The writer of the piece, Robert Shearman is an award winning playwright turning his keyboard to his love affair with a timelord (not counting his wife, who according to the inlay notes let him work on the play while they were on their honeymoon). None of his previous works have been what you would call traditional. In Chimes at Midnight (voted best audio drama of all time in a recent anniversary poll) The Doctor had to investigate why the same figures in a murder mystery kept dying over and over again. Another work Deadline featured Derek Jacobi as a ex-writer for Juliet Bravo with delusions of traveling the universe in a police box with his granddaughter and her school teachers based on a treatment for a tv show he never managed to get off the ground. Scherzo fits perfectly into this ouvre as Shearman again reduces the concept of the show to it's bare bones, stretches and manipulates them but still produces something which is both recognizable and alien at the same time.

The direction falls to the multi-talented Gary Russell, the overall series producer. It's his bravery which led to this, the most evocative adventure of them all. He asked the writer to create a two hander which would tie up some of the loose ends from premise the shattering doublebill Neverland and Zagreus. I can only imagine how he felt when Scherzo landed on his desk. My first thought would have been 'How the hell do I direct this? but direct he does, realizing that the only way the listener is going to understand the void which the characters have been dropped into is to have the experience replicated for them too as much as possible.

Without the usual props of supporting characters to bounce off McGann and Fisher again demonstrate the heartbreaking chemistry we've seen between them time and again. Recent events have made The Doctor a much darker character - if this had pictures you could imagine the light in his eyes once so bright, dimmed slightly. The characters are coming to terms with words spoken, and we are right on Fisher's shoulder pleading with our friend to be just as he was, the man so willing to pretend to be a private eye and talk Orson Wells into stopping an alien invasion or take Romana on one final trip to Oxford to find out what really happened in 1979. It's her performance which helps us adjust to this new version of the character, as McGann's interpretation gains layers of hurt and pain which may take years to sort out. It's a tragedy that their work here is only going to be heard by a relatively small audience.

When Doctor Who returns (and how odd to be able to say that) it won't look or sound anything like this. Which isn't to say it won't be challenging and with Russell T Davies at the controls it won't be boring either. But to garner an audience it will have to be fairly traditional, mostly offering the frights that people remember from all those years ago, hiding behind a collective sofa of nostalgia. Scherzo is for a different audience, the kind who'll go and see the Japanimation import Spirited Away and talk about it for hours afterwards. It's about ideas, expectations and the fragility of who we are and next to a Cyberman I'll take those kinds of scares every time.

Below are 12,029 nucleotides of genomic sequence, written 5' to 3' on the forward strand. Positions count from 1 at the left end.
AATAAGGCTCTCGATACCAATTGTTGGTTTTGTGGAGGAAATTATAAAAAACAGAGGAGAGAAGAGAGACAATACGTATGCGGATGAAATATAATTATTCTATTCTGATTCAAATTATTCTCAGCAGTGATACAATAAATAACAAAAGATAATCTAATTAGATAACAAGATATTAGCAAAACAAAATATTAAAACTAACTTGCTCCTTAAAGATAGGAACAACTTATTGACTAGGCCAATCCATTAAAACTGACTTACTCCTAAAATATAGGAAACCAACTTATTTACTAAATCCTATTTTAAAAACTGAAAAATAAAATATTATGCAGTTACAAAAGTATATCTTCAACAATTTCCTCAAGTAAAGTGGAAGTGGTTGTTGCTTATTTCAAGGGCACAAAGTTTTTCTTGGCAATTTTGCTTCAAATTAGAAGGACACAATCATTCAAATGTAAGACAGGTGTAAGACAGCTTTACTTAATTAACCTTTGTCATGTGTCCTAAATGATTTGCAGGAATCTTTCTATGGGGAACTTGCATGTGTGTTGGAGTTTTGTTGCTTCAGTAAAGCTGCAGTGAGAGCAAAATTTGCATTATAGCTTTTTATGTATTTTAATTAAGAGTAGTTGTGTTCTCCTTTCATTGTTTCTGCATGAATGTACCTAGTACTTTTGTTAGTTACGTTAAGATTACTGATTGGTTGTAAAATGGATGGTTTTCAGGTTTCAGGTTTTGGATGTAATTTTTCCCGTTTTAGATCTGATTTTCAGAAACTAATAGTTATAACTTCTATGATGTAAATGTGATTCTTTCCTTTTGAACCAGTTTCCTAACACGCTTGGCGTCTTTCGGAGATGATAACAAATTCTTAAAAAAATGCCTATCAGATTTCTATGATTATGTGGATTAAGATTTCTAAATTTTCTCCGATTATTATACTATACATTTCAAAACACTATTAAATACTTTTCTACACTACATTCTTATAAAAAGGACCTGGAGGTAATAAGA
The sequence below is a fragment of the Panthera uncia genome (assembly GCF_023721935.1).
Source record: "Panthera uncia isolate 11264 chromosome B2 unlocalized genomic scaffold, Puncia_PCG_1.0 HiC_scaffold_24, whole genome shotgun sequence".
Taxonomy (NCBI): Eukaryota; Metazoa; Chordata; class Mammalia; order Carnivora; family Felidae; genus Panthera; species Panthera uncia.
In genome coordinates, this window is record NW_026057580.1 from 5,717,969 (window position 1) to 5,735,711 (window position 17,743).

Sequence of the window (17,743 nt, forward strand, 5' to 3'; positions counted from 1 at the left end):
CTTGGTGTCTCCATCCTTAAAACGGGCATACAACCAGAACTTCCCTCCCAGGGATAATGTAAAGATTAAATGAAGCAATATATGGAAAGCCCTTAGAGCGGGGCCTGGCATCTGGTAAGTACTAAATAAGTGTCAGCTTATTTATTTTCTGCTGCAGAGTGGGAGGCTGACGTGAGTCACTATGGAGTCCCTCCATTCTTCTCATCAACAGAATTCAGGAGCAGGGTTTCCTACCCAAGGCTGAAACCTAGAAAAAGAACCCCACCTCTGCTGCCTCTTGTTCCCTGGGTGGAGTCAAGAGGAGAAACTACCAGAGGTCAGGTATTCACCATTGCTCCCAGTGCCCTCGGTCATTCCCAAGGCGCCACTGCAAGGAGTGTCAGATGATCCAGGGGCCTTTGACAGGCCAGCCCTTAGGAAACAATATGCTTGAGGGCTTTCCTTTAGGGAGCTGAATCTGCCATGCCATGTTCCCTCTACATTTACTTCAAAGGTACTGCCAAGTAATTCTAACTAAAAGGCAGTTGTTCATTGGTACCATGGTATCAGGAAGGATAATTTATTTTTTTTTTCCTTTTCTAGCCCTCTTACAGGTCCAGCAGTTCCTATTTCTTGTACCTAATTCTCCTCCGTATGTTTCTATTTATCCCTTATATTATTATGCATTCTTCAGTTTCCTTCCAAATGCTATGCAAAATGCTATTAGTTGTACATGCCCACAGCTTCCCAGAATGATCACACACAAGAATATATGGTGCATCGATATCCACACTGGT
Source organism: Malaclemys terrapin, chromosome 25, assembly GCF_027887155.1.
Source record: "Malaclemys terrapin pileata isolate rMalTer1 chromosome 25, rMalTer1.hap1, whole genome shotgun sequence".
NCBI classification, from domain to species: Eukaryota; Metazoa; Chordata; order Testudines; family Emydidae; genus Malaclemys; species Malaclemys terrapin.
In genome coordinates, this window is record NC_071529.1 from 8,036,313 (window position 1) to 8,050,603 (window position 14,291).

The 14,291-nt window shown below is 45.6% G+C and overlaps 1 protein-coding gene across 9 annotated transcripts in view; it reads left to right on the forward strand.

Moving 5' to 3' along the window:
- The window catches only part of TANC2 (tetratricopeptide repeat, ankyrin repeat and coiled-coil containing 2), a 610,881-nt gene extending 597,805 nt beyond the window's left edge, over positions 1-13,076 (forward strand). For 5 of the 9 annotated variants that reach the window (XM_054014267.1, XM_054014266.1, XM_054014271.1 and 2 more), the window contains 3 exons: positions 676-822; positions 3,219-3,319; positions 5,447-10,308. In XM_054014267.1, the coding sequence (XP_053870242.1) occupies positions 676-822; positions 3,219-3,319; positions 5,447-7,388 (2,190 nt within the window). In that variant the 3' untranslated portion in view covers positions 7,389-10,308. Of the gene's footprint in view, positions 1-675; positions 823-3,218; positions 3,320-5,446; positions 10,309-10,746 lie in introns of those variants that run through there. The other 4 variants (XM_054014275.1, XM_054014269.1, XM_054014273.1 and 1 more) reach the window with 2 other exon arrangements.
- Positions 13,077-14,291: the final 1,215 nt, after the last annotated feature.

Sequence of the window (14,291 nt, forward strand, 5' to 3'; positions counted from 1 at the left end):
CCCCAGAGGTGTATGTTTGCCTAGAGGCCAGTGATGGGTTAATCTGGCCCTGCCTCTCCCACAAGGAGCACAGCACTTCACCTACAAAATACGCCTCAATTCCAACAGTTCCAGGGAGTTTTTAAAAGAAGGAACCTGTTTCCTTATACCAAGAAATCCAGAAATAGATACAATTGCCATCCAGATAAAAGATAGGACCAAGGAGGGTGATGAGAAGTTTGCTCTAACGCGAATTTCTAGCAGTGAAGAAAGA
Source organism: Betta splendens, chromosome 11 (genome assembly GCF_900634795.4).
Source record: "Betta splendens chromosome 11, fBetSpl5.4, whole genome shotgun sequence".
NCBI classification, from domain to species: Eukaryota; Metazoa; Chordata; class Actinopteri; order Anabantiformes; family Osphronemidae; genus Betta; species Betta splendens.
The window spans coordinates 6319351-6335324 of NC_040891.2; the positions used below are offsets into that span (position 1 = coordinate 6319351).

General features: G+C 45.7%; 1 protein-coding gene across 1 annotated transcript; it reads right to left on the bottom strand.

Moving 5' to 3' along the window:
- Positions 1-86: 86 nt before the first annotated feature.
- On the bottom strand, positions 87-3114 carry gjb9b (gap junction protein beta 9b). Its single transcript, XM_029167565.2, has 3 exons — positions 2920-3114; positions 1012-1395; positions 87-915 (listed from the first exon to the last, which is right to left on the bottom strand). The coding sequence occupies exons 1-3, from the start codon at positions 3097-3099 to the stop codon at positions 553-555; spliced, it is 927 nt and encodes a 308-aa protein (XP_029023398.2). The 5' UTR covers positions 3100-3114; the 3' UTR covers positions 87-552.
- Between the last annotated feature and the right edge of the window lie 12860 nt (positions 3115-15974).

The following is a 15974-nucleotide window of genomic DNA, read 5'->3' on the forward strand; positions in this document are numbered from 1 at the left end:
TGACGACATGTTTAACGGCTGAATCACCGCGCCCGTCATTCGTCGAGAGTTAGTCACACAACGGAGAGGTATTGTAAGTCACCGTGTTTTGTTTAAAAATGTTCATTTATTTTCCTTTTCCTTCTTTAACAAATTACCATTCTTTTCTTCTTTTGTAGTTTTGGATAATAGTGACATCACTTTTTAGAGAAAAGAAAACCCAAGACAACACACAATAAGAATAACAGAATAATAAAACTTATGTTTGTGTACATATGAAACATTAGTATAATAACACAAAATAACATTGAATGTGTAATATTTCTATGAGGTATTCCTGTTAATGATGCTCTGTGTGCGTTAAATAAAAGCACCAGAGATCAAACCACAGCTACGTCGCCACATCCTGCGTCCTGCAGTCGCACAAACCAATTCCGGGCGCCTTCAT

Commerce Although I don't drive (and possibly because) I actually quite like the idea of the M6 toll road. Not the environmental concerns of course -- it opens up a whole raft of issues when you consider the possibility that the scheme could be extended to other congested areas, but the idea that you can pay so that you don't have to wait. It's something I'm used to because a similar system has been in place in the WH Smith in Liverpool for some months, and it's all because of the National Lottery. But lately things have been getting a bit hair raising, today for example.

It's 1:30 and I've got half an hour to get to work and I want to buy a magazine. Only then do I notice the queue. It's ten(ish) days before christmas and there are four hundred people piled up in the twisty-turny system and two people serving. I glance over. Presumably so that the shop can cosy up to Camelot, there is a separate queuing bit and till for people to buy their lottery tickets and as usual it's empty.

So I walk up to the till, which is right next to the four hundred people waiting. I know that the British at times have a reputation for waiting, and forming orderly queues when need be. But looking at this lot, it's almost like they were enjoying the experience.

Eight hundred eyes watch what I'm doing. Some of them narrow. I plonk the magazine on the counter. I look around. They are still looking at me. I know what they're all thinking. Then a mountain of a man puts it into words, as though telepathically he's their mouth piece, booming:
"Err ... excuse me."
I keep my back to him.
"That young man," (young man?) "Has jumped the queue."
I don't say anything. The clerk looks over.
"It's OK ... if you're buying a lottery ticket."
"You can use this queue to get a lottery."
I look at the INSTANTS.
"Can I have a 'Jump the Shark?' " I ask.
The man mountain gets the kind of frustrated look that Victor Meldrew would have if someone stole his tortoise.
The clerk is keep is head down. I'm keeping my head down.
"This is like a toll queue." I smile.